Please excuse self for conjuring all this stuff, but she thinks the narrator of My Heart is so obviously Semezdin Mehmedinovic, even though the book cover announces: My Heart — a novel.
She is convinced that Mehmedinovic has decided to move back to Sarajevo, and that the whole raison d’etre for the book is his way of saying good-bye to his son, who is of course at home in his adopted country.
That said, self being a writer, too, means she has quite an imagination. She’s already convinced herself that she understands Semezdin Mehmedinovic (or the Semezdin Mehmedinovic who is the narrator of My Heart), that she knows the reason for the melancholy that infuses every page. She truly adores that the melancholy exists side-by-side with mundane encounters and an entertaining array of American oddities.
The entire road trip, the narrator watches his son. Their halting conversations, the distance between them — it’s America, and his son becoming American. Fascinating to watch the father process all this.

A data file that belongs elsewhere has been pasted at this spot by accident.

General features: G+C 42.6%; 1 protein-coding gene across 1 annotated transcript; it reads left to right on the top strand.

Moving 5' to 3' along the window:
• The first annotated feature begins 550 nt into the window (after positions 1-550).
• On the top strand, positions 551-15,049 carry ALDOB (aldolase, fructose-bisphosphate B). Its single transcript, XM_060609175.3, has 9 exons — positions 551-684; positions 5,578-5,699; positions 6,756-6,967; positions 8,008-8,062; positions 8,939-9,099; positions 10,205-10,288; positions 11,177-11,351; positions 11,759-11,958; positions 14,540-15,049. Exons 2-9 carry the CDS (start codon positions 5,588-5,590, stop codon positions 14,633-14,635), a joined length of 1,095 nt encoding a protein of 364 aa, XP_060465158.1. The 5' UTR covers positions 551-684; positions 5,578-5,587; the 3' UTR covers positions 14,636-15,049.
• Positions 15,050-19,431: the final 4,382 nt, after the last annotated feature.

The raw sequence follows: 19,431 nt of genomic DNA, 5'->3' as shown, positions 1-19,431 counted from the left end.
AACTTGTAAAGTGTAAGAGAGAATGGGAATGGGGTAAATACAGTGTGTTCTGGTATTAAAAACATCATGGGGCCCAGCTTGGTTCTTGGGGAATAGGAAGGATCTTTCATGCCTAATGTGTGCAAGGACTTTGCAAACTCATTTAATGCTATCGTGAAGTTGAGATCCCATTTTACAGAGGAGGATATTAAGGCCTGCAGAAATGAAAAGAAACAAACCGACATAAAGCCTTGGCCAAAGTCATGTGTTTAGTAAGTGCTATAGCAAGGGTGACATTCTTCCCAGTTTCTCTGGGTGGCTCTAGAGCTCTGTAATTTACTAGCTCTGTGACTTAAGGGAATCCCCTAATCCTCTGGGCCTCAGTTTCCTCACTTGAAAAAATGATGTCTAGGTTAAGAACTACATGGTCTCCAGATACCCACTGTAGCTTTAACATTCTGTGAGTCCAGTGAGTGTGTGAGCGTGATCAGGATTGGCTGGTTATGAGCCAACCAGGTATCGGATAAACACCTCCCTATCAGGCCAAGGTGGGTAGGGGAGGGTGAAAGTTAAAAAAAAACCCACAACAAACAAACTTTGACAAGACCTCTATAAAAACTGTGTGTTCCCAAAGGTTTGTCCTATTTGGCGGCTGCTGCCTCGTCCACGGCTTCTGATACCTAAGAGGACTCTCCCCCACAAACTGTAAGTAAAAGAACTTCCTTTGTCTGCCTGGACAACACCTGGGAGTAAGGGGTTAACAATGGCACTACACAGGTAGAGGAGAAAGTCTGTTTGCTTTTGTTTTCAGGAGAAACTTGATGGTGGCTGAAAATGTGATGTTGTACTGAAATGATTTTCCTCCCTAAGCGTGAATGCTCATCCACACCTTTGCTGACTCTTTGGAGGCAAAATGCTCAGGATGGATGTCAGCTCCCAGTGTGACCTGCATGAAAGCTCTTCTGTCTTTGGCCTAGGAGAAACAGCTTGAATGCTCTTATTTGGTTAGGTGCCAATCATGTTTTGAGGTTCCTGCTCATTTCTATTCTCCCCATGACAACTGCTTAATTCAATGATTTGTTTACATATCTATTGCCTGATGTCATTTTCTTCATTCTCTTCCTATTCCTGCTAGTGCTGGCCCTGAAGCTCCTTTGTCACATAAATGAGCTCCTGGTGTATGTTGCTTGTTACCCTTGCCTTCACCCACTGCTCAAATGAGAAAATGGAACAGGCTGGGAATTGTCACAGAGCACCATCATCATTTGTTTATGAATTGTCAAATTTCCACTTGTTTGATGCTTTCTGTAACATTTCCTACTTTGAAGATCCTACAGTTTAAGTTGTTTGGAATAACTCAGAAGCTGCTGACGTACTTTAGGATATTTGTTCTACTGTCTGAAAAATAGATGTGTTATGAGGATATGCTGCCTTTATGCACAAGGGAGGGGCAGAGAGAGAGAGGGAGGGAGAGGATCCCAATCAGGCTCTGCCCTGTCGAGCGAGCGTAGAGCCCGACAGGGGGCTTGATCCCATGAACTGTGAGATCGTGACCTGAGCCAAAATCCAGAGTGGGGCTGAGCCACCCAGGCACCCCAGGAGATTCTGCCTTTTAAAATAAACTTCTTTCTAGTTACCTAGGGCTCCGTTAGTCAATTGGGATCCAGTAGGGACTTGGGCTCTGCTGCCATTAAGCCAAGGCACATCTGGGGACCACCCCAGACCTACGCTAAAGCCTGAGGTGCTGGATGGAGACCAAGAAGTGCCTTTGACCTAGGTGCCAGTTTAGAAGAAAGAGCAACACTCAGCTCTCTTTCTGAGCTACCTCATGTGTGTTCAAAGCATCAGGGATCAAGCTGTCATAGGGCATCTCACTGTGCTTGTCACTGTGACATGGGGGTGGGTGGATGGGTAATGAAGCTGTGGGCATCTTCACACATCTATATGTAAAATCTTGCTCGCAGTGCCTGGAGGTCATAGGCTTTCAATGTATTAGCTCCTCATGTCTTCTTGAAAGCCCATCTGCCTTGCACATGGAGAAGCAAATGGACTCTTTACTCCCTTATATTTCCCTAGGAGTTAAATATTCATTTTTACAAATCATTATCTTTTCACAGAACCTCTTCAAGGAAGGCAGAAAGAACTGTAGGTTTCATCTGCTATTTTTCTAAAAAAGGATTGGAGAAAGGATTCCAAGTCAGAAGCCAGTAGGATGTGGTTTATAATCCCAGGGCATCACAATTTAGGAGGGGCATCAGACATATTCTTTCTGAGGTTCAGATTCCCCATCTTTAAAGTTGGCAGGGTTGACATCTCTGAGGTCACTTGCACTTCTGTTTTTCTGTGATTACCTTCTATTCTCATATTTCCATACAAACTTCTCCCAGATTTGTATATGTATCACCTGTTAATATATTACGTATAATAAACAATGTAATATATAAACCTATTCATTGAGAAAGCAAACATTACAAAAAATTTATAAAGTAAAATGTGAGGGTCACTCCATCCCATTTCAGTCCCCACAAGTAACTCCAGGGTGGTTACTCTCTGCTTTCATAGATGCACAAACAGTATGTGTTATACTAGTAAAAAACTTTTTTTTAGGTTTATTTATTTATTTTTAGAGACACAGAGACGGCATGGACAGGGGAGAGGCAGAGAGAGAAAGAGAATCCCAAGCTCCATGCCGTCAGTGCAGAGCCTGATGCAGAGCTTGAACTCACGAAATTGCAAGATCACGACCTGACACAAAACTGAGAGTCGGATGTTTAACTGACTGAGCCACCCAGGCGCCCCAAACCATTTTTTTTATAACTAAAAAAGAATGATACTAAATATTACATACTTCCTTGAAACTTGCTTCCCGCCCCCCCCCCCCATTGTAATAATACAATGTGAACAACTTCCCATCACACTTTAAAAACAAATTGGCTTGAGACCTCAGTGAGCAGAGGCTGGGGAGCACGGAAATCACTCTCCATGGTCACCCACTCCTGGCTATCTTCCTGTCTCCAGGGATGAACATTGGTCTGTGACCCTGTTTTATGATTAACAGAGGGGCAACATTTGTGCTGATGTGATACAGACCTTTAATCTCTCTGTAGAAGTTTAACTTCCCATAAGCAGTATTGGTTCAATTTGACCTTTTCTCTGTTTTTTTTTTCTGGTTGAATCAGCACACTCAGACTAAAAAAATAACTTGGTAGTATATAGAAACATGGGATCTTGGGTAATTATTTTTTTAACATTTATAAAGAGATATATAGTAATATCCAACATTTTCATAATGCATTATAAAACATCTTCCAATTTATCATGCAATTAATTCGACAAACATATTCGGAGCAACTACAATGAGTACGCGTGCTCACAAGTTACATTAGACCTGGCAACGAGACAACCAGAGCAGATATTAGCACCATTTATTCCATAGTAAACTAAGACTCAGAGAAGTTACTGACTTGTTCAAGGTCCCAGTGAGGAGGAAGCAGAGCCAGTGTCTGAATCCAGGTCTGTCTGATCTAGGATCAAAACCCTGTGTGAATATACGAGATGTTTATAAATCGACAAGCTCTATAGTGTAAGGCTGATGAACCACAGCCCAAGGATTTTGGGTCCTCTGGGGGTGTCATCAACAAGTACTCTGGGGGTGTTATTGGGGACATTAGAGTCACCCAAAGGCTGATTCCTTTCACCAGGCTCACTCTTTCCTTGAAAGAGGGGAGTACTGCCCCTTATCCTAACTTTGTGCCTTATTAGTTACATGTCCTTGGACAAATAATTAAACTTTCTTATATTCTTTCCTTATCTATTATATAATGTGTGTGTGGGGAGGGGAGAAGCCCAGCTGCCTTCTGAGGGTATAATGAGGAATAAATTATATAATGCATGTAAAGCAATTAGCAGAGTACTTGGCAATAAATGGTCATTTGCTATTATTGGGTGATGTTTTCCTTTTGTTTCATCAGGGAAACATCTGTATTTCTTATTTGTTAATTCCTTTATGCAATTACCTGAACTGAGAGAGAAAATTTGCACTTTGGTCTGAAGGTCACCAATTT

There are a lot of photographs from the past in which I’m holding you in my arms. And a father carrying a son in his arms is altogether a common sight. Far less frequent — and its complete opposite in emotional impact — is the image of a son carrying his father. Such as Aeneas carrying his old, weary father as they flee from burning Troy . . . I would not wish to live to a great age.My Heart, pp. 101 – 102
There it is. A kind of foreshadowing. A decision has been made.
Funny, she didn’t have high expectations for this book, since she felt she would have little in common with a man from Bosnia. But the road trip. She adores the road trip.
Stay tuned, dear blog readers. Stay tuned.